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Hum Brain Mapp. 2009 Dec;30(12):4129-37. doi: 10.1002/hbm.20834.

Superior temporal lobe dysfunction and frontotemporal dysconnectivity in subjects at risk of psychosis and in first-episode psychosis.

Author information

1
Section of Neuroimaging, Division of Psychological Medicine, Institute of Psychiatry, King's College London, London, United Kingdom. nicolas.crossley@iop.kcl.ac.uk

Abstract

BACKGROUND:

Superior temporal lobe dysfunction is a robust finding in functional neuroimaging studies of schizophrenia and is thought to be related to a disruption of fronto-temporal functional connectivity. However, the stage of the disorder at which these functional alterations occur is unclear. We addressed this issue by using functional MRI (fMRI) to study subjects in the prodromal and first episode phases of schizophrenia.

METHODS:

Subjects with an at risk mental state (ARMS) for psychosis, a first psychotic episode (FEP), and controls were studied using fMRI while performing a working memory task. Activation in the superior temporal gyrus (STG) was assessed using statistical parametric mapping, and its relationship to frontal activation was examined using dynamic causal modeling.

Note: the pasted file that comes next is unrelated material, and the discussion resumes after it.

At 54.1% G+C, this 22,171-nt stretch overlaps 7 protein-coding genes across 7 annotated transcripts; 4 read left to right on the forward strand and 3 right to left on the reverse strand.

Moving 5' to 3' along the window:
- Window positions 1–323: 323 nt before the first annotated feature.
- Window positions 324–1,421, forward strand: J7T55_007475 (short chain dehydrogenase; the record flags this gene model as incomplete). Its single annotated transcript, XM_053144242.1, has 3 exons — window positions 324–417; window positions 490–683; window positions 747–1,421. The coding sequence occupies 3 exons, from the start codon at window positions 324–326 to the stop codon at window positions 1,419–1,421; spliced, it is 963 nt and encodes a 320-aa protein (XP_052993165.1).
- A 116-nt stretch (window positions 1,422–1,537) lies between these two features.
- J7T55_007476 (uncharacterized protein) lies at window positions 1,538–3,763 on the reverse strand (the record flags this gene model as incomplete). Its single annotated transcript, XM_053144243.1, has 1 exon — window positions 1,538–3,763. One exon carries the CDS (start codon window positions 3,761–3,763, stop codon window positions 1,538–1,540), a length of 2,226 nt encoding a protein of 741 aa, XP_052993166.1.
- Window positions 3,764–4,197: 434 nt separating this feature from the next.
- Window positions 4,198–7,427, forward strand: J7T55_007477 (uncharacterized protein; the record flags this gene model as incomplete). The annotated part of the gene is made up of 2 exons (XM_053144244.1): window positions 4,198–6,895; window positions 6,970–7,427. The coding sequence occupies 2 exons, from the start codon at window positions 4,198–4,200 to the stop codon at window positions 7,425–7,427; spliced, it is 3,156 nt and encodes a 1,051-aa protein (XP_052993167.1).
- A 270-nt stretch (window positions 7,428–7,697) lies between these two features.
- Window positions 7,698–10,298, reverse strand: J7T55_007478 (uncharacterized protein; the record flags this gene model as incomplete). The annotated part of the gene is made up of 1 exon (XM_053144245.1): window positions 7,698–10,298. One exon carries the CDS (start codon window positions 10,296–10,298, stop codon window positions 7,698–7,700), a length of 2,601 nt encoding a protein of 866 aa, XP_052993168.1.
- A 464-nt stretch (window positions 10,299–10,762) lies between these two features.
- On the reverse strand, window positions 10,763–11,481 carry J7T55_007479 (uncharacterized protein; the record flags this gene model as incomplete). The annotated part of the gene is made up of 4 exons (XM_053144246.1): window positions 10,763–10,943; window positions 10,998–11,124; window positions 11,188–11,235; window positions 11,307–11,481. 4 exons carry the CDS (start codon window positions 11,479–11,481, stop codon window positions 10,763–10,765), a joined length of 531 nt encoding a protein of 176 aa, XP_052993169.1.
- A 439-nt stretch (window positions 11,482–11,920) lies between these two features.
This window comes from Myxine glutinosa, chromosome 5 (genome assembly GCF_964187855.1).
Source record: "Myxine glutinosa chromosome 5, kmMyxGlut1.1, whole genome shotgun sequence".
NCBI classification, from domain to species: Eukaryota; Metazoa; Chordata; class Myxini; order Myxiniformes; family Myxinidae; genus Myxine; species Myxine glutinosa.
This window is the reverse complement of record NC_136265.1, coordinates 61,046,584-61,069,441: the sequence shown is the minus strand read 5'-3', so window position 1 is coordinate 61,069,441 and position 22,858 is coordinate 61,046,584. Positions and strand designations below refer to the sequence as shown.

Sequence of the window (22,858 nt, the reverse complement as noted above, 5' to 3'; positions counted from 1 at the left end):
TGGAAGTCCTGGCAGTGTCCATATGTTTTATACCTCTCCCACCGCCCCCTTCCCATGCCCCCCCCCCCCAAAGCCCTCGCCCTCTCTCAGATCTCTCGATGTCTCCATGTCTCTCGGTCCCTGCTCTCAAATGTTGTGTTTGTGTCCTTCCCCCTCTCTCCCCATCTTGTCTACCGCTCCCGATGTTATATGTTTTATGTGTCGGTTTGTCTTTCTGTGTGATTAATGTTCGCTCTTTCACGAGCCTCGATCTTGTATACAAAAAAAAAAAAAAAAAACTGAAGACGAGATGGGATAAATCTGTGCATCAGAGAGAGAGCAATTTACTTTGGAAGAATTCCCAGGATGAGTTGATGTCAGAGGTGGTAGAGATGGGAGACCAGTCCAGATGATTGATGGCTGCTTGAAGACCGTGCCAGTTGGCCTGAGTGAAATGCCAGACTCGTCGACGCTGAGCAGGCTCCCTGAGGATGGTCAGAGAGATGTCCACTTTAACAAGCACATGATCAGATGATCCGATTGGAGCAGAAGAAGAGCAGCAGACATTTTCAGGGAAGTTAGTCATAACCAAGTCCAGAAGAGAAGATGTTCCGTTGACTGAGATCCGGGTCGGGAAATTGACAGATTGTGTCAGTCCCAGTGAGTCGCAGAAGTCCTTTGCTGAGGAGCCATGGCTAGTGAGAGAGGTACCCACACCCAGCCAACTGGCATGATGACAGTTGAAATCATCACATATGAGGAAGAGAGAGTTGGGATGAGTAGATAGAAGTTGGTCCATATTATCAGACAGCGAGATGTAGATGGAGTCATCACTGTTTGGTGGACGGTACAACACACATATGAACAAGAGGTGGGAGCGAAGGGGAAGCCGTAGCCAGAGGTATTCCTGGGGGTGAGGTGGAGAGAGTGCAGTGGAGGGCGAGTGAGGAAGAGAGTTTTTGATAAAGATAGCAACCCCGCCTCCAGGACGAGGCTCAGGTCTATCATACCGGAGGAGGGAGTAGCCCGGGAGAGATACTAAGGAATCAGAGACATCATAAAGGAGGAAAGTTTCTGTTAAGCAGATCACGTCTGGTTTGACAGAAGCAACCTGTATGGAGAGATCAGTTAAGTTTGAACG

RESULTS:

The STG was differentially engaged across the three groups. There was deactivation of this region during the task in controls, whereas subjects with FEP showed activation and the response in subjects with ARMS was intermediately relative to the two other groups. There were corresponding differences in the effective connectivity between the STG and the middle frontal gyrus across the three groups, with a negative coupling between these areas in controls, a positive coupling in the FEP group, and an intermediate value in the ARMS group.

CONCLUSIONS:

A failure to deactivate the superior temporal lobe during tasks that engage prefrontal cortex is evident at the onset of schizophrenia and may reflect a disruption of fronto-temporal connectivity. Qualitatively similar alterations are evident in people with prodromal symptoms of the disorder.

PMID:
19530219
DOI:
10.1002/hbm.20834
[Indexed for MEDLINE]

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